We landed, picked up our bags, went for a drink in the Red Baron bar, complete with a model of a Fokker Triplane (DR1). It was then off to get a bus to start our journey to our hotel. The ticket on the bus was valid on most transport systems ( a bit like the travelcard in London). We then needed to get off the ‘bendy’ bus and on a train. Our station appeared and off we traipsed to our Hotel – one of the Generator line.

It looked like an Office building. The interior on the ground floor was metal walled with a scheme made to look like a generator/engine room . The rooms we had were a matter of 4 or 3 to a room (generally 2 singles and a bunk bed), with en suite shower and toilet. The view outside were of concrete buildings and a Velodrome and Swimming pools, partly submerged and covered by a park with walkways/cycleways. Having sorted out who was sharing a room with whom and dropping our bags off, we when on a tour of Berlin for some lunch and of course drink!

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So it was onto a tram this time to Alexndraplatz and a restaurant or beer haus. A table had been reserved by our fabulously organised tour manager. The drink (or large tankards, full of beer) flowed and the choice of meal was a mixed platter, consisting of various meat and a few vegetables. Fabulous. After this is was off again to see more of Berlin. Not much was found, more through going to the wrong areas, we should have just stayed where we were. There was even bungy jumping of a tall office block, no one in the club volunteered.

We then decided to go and see more of the city – Berlin wall remains, Checkpoint Charlie , walked past a Trabant museum and then the Brandenburg Gate. We even ventured into the Ardlon Hotel for cocktails. It was the plushest in Berlin. A great experience.

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We ended up not far from the hotel, having come back on another train! Public transport was very good but it did get a little tiring. The venue that became a favourite over the weekend was a kebab shop that had a bar at the back of the shop. Very hospitable if a weird mix of shop and bar.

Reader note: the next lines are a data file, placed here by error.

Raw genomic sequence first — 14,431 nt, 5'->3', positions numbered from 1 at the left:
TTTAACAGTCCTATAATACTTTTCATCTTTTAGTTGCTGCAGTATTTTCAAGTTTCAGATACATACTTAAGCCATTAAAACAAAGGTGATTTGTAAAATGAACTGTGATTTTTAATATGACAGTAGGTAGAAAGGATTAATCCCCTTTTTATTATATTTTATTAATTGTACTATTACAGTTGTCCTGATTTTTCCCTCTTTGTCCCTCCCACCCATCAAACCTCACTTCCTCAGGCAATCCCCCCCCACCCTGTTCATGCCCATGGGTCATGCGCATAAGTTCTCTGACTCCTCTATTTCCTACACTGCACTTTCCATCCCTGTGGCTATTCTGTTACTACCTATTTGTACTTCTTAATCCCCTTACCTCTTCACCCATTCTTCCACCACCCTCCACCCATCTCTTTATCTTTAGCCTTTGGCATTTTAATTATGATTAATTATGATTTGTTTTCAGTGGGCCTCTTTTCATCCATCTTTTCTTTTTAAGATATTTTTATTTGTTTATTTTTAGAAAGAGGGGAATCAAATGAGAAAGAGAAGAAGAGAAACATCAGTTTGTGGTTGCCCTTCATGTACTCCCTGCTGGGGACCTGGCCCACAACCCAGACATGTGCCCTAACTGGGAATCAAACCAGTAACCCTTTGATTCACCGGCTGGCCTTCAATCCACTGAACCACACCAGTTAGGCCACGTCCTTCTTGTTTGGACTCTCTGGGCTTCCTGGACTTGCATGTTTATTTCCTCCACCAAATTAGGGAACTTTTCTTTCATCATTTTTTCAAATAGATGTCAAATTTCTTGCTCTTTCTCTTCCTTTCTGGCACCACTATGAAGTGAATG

We were getting more information as to where the rugby match tomorrow (Saturday) was to be played. We were to play the first full Gay Rugby team. They called themselves the Berlin Bruisers. Our very original opponents had called off at the last-minute. Now the only problem was where to play. It was a case : we have a pitch, no we don’t , we have a pitch, no we don’t! Oh well – lets see what tomorrow brings.

Saturday – up for breakfast at around 8am (some got down later due to drinking to the small hours). The weather was good, dry, blue sky, if only a little chilly! So where will  be playing (well, not me – I retired due to shoulder operation I had to have). 3 Taxis had been booked to take us to meet our opposition. We met them at a sports club where there were changing rooms. They were a mix of American, Canadian, German, British and Irish men.  We crossed the road and into a public park. And what a public park – the grounds of historic Templehhof import!

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The famous curved terminal building and apron was evident as were the taxiways. The runways were away for our impromptu pitch (a football pitch with goal posts either end, used for conversions).There were the remains of an aircraft used by the old airport fire service. There were also the remains of what looked like an assault course, rifle range and deathslide.  There was even a crazy golf curse utilising parts of aircraft and other bits found around the airport. There were still signs the Americans had a military presence – US Army Aviation on hangar doors and Softball pitches.

The team we were playing and some of the match was being recorded for a documentary so we could be famous at last!!! After the match, we returned to the sports club for after game drinks and games. In the bar there was a picture of Templehoff taken for the other side to what we saw, and during what looked like an airshow in 1989.